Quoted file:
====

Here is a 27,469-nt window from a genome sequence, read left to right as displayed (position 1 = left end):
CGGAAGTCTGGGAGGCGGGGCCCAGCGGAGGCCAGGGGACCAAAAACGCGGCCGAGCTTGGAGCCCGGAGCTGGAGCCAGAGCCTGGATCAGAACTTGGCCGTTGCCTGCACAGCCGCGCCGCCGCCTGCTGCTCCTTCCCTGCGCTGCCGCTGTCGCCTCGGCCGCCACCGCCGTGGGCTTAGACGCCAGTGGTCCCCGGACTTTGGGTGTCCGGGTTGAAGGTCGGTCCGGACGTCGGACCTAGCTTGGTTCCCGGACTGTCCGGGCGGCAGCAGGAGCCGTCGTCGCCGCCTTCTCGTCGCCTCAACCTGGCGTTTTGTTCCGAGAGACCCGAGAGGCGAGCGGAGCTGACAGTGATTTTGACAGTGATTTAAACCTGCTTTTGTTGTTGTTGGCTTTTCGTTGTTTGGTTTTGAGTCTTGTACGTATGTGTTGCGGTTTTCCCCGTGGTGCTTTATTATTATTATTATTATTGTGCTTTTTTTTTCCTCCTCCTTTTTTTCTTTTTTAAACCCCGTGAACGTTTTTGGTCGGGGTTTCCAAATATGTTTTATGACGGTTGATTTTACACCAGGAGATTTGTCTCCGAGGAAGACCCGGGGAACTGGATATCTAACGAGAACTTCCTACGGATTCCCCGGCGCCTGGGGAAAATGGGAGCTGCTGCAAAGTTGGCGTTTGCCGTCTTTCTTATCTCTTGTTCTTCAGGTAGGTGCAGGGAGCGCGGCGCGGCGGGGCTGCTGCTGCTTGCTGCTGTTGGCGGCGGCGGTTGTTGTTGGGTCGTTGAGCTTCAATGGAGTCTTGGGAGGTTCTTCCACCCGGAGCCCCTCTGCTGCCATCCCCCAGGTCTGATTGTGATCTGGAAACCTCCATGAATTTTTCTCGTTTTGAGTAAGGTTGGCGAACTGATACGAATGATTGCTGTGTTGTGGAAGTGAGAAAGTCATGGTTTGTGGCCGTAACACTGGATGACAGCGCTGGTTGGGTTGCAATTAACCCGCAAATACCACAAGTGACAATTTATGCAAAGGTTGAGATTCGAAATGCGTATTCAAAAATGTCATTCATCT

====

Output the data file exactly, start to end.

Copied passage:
Here is a 27,469-nt window from a genome sequence, read left to right as displayed (position 1 = left end):
CGGAAGTCTGGGAGGCGGGGCCCAGCGGAGGCCAGGGGACCAAAAACGCGGCCGAGCTTGGAGCCCGGAGCTGGAGCCAGAGCCTGGATCAGAACTTGGCCGTTGCCTGCACAGCCGCGCCGCCGCCTGCTGCTCCTTCCCTGCGCTGCCGCTGTCGCCTCGGCCGCCACCGCCGTGGGCTTAGACGCCAGTGGTCCCCGGACTTTGGGTGTCCGGGTTGAAGGTCGGTCCGGACGTCGGACCTAGCTTGGTTCCCGGACTGTCCGGGCGGCAGCAGGAGCCGTCGTCGCCGCCTTCTCGTCGCCTCAACCTGGCGTTTTGTTCCGAGAGACCCGAGAGGCGAGCGGAGCTGACAGTGATTTTGACAGTGATTTAAACCTGCTTTTGTTGTTGTTGGCTTTTCGTTGTTTGGTTTTGAGTCTTGTACGTATGTGTTGCGGTTTTCCCCGTGGTGCTTTATTATTATTATTATTATTGTGCTTTTTTTTTCCTCCTCCTTTTTTTCTTTTTTAAACCCCGTGAACGTTTTTGGTCGGGGTTTCCAAATATGTTTTATGACGGTTGATTTTACACCAGGAGATTTGTCTCCGAGGAAGACCCGGGGAACTGGATATCTAACGAGAACTTCCTACGGATTCCCCGGCGCCTGGGGAAAATGGGAGCTGCTGCAAAGTTGGCGTTTGCCGTCTTTCTTATCTCTTGTTCTTCAGGTAGGTGCAGGGAGCGCGGCGCGGCGGGGCTGCTGCTGCTTGCTGCTGTTGGCGGCGGCGGTTGTTGTTGGGTCGTTGAGCTTCAATGGAGTCTTGGGAGGTTCTTCCACCCGGAGCCCCTCTGCTGCCATCCCCCAGGTCTGATTGTGATCTGGAAACCTCCATGAATTTTTCTCGTTTTGAGTAAGGTTGGCGAACTGATACGAATGATTGCTGTGTTGTGGAAGTGAGAAAGTCATGGTTTGTGGCCGTAACACTGGATGACAGCGCTGGTTGGGTTGCAATTAACCCGCAAATACCACAAGTGACAATTTATGCAAAGGTTGAGATTCGAAATGCGTATTCAAAAATGTCATTCATCT